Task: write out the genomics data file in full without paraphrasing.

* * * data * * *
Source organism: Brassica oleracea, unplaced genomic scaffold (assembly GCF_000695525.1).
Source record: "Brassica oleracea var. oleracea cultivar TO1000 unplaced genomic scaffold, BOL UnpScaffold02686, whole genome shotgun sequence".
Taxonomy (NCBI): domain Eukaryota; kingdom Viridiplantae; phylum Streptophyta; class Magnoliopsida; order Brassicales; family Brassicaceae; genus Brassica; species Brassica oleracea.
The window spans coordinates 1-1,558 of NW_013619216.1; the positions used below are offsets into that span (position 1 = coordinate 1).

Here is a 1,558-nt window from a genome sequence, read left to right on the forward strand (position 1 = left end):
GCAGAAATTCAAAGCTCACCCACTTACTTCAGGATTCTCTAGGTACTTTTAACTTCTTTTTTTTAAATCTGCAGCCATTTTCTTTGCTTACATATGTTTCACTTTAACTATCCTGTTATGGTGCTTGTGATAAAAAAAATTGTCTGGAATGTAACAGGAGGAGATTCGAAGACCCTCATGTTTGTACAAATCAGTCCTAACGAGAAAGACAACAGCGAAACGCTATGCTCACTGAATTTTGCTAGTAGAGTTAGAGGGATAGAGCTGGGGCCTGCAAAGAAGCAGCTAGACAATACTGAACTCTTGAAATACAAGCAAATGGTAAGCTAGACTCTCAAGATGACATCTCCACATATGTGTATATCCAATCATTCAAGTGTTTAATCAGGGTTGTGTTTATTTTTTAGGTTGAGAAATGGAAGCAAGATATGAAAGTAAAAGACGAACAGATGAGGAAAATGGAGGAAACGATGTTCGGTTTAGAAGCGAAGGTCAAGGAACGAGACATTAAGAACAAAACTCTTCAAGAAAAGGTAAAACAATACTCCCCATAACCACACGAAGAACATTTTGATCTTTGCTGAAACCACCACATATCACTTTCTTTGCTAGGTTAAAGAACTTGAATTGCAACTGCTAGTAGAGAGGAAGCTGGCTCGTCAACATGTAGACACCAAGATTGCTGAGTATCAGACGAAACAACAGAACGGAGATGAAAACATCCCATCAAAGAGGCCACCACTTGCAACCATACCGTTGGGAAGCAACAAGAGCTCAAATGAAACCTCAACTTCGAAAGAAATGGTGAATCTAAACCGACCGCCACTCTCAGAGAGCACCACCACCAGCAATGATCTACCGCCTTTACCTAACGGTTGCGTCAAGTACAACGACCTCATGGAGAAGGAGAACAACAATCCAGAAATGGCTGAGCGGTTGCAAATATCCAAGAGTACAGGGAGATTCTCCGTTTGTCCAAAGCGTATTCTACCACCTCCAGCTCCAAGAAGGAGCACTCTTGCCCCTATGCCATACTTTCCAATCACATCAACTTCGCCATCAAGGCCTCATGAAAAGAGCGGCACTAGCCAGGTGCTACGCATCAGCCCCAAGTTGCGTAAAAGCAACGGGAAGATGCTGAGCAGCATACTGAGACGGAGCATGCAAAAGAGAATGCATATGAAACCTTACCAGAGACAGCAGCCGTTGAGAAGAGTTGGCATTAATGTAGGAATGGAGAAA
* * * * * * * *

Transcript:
Source organism: Brassica oleracea, unplaced genomic scaffold (assembly GCF_000695525.1).
Source record: "Brassica oleracea var. oleracea cultivar TO1000 unplaced genomic scaffold, BOL UnpScaffold02686, whole genome shotgun sequence".
Taxonomy (NCBI): domain Eukaryota; kingdom Viridiplantae; phylum Streptophyta; class Magnoliopsida; order Brassicales; family Brassicaceae; genus Brassica; species Brassica oleracea.
The window spans coordinates 1-1,558 of NW_013619216.1; the positions used below are offsets into that span (position 1 = coordinate 1).

Here is a 1,558-nt window from a genome sequence, read left to right on the forward strand (position 1 = left end):
GCAGAAATTCAAAGCTCACCCACTTACTTCAGGATTCTCTAGGTACTTTTAACTTCTTTTTTTTAAATCTGCAGCCATTTTCTTTGCTTACATATGTTTCACTTTAACTATCCTGTTATGGTGCTTGTGATAAAAAAAATTGTCTGGAATGTAACAGGAGGAGATTCGAAGACCCTCATGTTTGTACAAATCAGTCCTAACGAGAAAGACAACAGCGAAACGCTATGCTCACTGAATTTTGCTAGTAGAGTTAGAGGGATAGAGCTGGGGCCTGCAAAGAAGCAGCTAGACAATACTGAACTCTTGAAATACAAGCAAATGGTAAGCTAGACTCTCAAGATGACATCTCCACATATGTGTATATCCAATCATTCAAGTGTTTAATCAGGGTTGTGTTTATTTTTTAGGTTGAGAAATGGAAGCAAGATATGAAAGTAAAAGACGAACAGATGAGGAAAATGGAGGAAACGATGTTCGGTTTAGAAGCGAAGGTCAAGGAACGAGACATTAAGAACAAAACTCTTCAAGAAAAGGTAAAACAATACTCCCCATAACCACACGAAGAACATTTTGATCTTTGCTGAAACCACCACATATCACTTTCTTTGCTAGGTTAAAGAACTTGAATTGCAACTGCTAGTAGAGAGGAAGCTGGCTCGTCAACATGTAGACACCAAGATTGCTGAGTATCAGACGAAACAACAGAACGGAGATGAAAACATCCCATCAAAGAGGCCACCACTTGCAACCATACCGTTGGGAAGCAACAAGAGCTCAAATGAAACCTCAACTTCGAAAGAAATGGTGAATCTAAACCGACCGCCACTCTCAGAGAGCACCACCACCAGCAATGATCTACCGCCTTTACCTAACGGTTGCGTCAAGTACAACGACCTCATGGAGAAGGAGAACAACAATCCAGAAATGGCTGAGCGGTTGCAAATATCCAAGAGTACAGGGAGATTCTCCGTTTGTCCAAAGCGTATTCTACCACCTCCAGCTCCAAGAAGGAGCACTCTTGCCCCTATGCCATACTTTCCAATCACATCAACTTCGCCATCAAGGCCTCATGAAAAGAGCGGCACTAGCCAGGTGCTACGCATCAGCCCCAAGTTGCGTAAAAGCAACGGGAAGATGCTGAGCAGCATACTGAGACGGAGCATGCAAAAGAGAATGCATATGAAACCTTACCAGAGACAGCAGCCGTTGAGAAGAGTTGGCATTAATGTAGGAATGGAGAAA